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Hierakonpolis ("City of the Hawk" and known anciently as Nekhen) is a large predynastic and later town site located 113 kilometers (70 miles) north of Aswan on a 1.5 km (.9 mi) stretch of the west bank of the Nile river in Upper Egypt. It is the largest pre- and proto-dynastic Egyptian site discovered to date.
Hierakonpolis was first occupied at least as long ago as the Badarian period beginning about 4000 BC. The predynastic part of the site includes cemeteries, domestic areas, industrial zones and a ceremonial center, called prosaically HK29A. The city contained multiple complex settlements, with dwellings, temples, and cemeteries. Most of the Predynastic occupation of the site dates between about 3800 and 2890 BC, during the periods known as the Naqada I-III and the first dynasty of Old Kingdom Egypt. It reached its maximum size and importance during Naqada II (Naqada is sometimes spelled Nagada).
- Terminal Predynastic (Naqada III or Proto-Dynastic) (ca 3300-3050 BC)
- Late Predynastic (Naqada II or Gerzean) (ca 3650-3300 BC)
- Middle Predynastic (Naqada I or Amratian) (ca 3900-3650 BC)
- Early Predynastic (Badarian) (ca 5000-3900 BC)
Buildings at Hierakonpolis
Perhaps the most famous building in Hierakonpolis is an elaborate Gerzean period tomb (3500-3200 BC), called "the Painted Tomb". This tomb was cut into the ground, lined with adobe mud brick and its walls were then elaborately painted--it represents the earliest example of painted walls known to date in Egypt. On the tomb walls were painted images of Mesopotamian reed boats, attesting to Predynastic contacts with the eastern Mediterranean. The Painted Tomb likely represents the burial place of a proto-pharaoh.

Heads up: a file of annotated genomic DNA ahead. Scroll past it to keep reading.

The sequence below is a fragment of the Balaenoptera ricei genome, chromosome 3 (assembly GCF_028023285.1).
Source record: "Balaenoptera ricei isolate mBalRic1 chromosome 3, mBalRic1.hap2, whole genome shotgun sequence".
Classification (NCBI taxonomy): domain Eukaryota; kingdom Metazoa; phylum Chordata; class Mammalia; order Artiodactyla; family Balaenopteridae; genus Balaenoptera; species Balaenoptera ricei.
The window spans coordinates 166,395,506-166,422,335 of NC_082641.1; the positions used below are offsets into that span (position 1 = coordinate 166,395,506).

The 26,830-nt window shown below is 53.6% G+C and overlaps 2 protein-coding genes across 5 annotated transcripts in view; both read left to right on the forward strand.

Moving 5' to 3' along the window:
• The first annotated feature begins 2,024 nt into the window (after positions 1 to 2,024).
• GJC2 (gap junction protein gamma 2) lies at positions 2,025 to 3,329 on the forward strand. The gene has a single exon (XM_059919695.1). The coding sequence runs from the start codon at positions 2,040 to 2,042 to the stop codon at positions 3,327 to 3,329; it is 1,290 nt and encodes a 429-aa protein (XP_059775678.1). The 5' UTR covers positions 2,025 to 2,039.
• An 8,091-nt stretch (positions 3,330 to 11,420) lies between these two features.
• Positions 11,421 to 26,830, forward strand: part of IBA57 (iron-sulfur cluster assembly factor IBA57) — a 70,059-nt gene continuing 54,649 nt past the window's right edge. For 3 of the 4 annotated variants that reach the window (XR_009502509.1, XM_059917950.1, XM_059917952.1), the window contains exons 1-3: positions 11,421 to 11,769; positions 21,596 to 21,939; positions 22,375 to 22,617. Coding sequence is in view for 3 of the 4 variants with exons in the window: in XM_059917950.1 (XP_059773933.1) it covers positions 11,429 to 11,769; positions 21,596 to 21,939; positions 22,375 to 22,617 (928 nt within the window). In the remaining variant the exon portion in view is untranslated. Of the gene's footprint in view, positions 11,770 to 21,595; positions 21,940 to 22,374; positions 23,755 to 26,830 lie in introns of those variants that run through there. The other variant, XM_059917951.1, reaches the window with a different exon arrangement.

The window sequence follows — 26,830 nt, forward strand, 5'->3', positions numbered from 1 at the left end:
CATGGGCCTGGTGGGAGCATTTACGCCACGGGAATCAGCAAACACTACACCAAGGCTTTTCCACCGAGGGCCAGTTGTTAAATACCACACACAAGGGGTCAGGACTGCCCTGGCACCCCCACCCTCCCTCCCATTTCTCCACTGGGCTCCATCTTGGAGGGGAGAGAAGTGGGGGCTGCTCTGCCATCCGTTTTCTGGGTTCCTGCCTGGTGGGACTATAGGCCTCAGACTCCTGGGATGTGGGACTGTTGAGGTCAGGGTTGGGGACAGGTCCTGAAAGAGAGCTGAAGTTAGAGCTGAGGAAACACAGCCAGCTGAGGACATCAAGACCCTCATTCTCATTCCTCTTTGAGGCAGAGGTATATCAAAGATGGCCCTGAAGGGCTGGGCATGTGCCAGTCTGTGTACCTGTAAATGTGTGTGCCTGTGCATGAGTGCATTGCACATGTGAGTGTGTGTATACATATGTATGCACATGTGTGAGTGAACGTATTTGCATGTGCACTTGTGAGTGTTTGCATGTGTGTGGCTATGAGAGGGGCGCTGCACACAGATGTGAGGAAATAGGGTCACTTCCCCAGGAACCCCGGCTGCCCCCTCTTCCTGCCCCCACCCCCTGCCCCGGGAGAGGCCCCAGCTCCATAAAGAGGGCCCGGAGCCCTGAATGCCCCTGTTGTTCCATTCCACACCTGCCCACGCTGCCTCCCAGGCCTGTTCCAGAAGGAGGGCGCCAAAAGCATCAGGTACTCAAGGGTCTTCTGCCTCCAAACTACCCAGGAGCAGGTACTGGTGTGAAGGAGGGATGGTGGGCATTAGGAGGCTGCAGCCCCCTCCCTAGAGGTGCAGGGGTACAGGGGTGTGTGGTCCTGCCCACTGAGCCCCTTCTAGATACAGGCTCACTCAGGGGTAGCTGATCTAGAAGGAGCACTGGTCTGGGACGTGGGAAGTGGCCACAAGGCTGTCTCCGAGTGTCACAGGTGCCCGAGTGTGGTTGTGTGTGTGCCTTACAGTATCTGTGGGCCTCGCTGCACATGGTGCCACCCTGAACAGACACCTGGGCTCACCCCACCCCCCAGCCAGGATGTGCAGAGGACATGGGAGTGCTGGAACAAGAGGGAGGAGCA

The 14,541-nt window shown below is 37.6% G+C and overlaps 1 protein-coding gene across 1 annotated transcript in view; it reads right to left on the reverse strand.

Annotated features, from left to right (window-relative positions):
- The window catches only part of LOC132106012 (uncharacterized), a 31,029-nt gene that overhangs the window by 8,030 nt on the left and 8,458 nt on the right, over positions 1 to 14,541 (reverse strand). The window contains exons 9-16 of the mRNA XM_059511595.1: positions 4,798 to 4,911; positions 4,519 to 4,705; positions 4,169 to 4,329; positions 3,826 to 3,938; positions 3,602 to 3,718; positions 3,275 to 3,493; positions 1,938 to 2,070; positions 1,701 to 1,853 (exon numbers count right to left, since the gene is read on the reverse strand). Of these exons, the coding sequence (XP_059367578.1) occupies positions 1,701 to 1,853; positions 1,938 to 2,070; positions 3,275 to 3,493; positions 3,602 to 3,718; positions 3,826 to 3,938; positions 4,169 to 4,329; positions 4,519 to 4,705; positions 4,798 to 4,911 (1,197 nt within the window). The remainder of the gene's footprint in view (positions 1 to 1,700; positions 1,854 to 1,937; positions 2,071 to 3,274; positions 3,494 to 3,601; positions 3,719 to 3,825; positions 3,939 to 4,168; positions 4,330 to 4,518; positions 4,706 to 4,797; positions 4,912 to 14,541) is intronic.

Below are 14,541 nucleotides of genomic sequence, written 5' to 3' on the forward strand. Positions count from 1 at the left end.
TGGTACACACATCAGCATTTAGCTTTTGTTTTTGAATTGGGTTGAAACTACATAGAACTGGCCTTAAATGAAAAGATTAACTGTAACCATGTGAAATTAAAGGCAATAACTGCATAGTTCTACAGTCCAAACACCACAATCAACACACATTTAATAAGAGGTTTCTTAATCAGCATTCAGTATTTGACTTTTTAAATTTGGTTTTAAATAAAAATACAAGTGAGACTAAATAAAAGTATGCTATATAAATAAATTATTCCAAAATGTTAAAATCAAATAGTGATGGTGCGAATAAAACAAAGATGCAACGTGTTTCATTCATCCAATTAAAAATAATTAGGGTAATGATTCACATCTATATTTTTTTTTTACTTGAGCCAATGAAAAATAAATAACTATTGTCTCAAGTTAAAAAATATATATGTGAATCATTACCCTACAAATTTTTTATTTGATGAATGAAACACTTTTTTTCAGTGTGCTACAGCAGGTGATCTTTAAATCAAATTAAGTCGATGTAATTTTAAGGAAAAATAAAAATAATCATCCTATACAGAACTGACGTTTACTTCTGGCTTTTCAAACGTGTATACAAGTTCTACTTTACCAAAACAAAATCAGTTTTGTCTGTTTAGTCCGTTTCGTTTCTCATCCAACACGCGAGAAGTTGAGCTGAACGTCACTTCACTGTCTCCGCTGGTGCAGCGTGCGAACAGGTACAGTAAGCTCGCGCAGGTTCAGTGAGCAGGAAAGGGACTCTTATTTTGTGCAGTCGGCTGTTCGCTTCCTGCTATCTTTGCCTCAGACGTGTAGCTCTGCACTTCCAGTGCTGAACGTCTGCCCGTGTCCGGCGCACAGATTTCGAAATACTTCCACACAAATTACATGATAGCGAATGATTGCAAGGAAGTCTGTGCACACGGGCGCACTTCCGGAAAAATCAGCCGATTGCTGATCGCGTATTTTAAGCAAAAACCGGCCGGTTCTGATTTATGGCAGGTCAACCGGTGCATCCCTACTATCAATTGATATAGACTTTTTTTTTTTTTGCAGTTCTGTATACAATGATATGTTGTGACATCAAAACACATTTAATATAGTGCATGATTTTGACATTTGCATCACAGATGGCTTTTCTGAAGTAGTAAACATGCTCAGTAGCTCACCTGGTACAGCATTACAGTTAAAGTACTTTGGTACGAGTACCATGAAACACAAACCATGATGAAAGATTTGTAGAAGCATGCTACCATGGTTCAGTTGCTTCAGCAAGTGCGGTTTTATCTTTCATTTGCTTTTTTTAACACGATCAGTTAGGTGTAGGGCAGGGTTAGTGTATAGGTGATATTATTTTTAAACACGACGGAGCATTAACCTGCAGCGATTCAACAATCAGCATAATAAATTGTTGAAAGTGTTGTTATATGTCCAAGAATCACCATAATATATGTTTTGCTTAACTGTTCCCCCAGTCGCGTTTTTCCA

The more typical residential structures at Hierakonpolis are partly intact mudbrick-constructed pottery kilns and post/wattle-construction houses. One particular rectangular Amratian house excavated in the 1970s was built of posts with wattle and daub walls. This dwelling was small and semi-subterranean, measuring roughly 4x3.5 m (13x11.5 ft).
Ritual Structure HK29A
Discovered in the 1985-1989 excavations by Michael Hoffman, HK29A is a complex of rooms surrounding an oval open space, believed to represent a predynastic ceremonial center. This set of structures was renovated at least three times over its uselife during the Naqada II period.
The central courtyard measures 45x13 m (148x43 ft) and was surrounded by a fence of substantial wooden posts, which was later augmented or replaced by mud-brick walls. A pillared hall and a tremendous number of animal bone suggests to researchers that feasting took place here; the associated refuse pits include evidence of a flint workshop and nearly 70,000 potsherds.
The wild animals found in and around HK29A include moslluscs, fish, reptiles (crocodile and turtle), birds, Dorcas gazelle, hare, small bovids (sheep, ibex and dama gazelle), hartebeest and aurochs, hippotamus, dogs and jackals. Domestic animals include cattle, sheep and goats, pigs, and donkeys.
While ceremonial feasting almost certainly did occur within the halls of KH29A, Linseele et al. (2009) argue that the presence of large, dangerous and rare animals suggests a ritual or ceremonial presence as well. Additionally, healed fractures on some of the wild animal bone indicate they were held in captivity for a prolonged period after their capture.
Cemetery at Locality 6
The Pre-dynastic cemetery at Locality 6 in Hierakonpolis contains not just Egyptians but a wide variety of animal burials, including wild anubis baboon, elephant, hartebeest, jungle cat (Felis chaus), wild donkey, leopard, crocodile, hippopotamus, auroch and ostrich, as well as domesticated donkey, sheep, goat, cattle, and cat.
Many of the animal graves are near to or within larger tombs of the human elite of the early Naqada II period. Some were buried deliberately and carefully in their own graves either singly or groups of the same species. Single or multiple animal graves are found within the cemetery itself, but others are near architectural features of the cemetery, such as enclosure walls and funerary temples. More rarely, they are buried within a human tomb.